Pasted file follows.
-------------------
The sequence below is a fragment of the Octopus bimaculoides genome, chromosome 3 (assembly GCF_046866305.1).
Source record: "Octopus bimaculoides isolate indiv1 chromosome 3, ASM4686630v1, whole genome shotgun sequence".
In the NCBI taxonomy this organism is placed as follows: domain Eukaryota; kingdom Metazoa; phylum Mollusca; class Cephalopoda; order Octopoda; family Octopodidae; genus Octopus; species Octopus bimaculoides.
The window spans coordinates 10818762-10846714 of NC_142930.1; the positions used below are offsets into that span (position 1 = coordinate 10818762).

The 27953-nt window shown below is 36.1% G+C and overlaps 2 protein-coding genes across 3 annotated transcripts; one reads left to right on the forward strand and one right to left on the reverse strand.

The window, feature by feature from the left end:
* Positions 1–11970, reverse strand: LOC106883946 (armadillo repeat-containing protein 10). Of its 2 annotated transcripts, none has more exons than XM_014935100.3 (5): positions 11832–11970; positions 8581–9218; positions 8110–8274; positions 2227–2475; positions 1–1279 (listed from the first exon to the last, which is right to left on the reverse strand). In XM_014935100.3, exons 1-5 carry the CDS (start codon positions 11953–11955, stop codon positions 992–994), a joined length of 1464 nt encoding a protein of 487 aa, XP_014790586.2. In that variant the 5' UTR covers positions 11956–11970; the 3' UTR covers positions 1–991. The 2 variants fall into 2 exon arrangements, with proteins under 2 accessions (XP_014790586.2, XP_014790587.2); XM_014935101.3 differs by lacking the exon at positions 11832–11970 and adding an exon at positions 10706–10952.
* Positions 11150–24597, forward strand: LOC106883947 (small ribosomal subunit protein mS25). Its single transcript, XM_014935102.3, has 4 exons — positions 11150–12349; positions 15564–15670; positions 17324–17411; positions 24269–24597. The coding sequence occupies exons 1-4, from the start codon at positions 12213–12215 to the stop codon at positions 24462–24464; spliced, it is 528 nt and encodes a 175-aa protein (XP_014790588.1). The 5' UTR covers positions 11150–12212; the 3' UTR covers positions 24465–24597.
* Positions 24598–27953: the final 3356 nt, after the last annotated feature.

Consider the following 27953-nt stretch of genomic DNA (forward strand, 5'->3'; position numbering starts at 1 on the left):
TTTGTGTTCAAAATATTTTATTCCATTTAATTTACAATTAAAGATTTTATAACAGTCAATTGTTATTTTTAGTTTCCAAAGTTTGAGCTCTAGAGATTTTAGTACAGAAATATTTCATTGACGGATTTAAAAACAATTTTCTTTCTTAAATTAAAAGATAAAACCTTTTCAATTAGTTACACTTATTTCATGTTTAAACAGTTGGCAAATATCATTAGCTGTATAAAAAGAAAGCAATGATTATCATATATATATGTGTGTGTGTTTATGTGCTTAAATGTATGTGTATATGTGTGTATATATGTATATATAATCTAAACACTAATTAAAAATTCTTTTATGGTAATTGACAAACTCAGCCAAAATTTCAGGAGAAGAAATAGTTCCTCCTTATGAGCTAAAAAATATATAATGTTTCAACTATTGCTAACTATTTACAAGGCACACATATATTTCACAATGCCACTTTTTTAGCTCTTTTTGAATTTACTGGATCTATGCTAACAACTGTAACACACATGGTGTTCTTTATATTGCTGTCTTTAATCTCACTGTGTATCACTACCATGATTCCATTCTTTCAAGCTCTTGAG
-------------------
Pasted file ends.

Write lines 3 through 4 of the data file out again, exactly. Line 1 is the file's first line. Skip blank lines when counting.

In the NCBI taxonomy this organism is placed as follows: domain Eukaryota; kingdom Metazoa; phylum Mollusca; class Cephalopoda; order Octopoda; family Octopodidae; genus Octopus; species Octopus bimaculoides.
The window spans coordinates 10818762-10846714 of NC_142930.1; the positions used below are offsets into that span (position 1 = coordinate 10818762).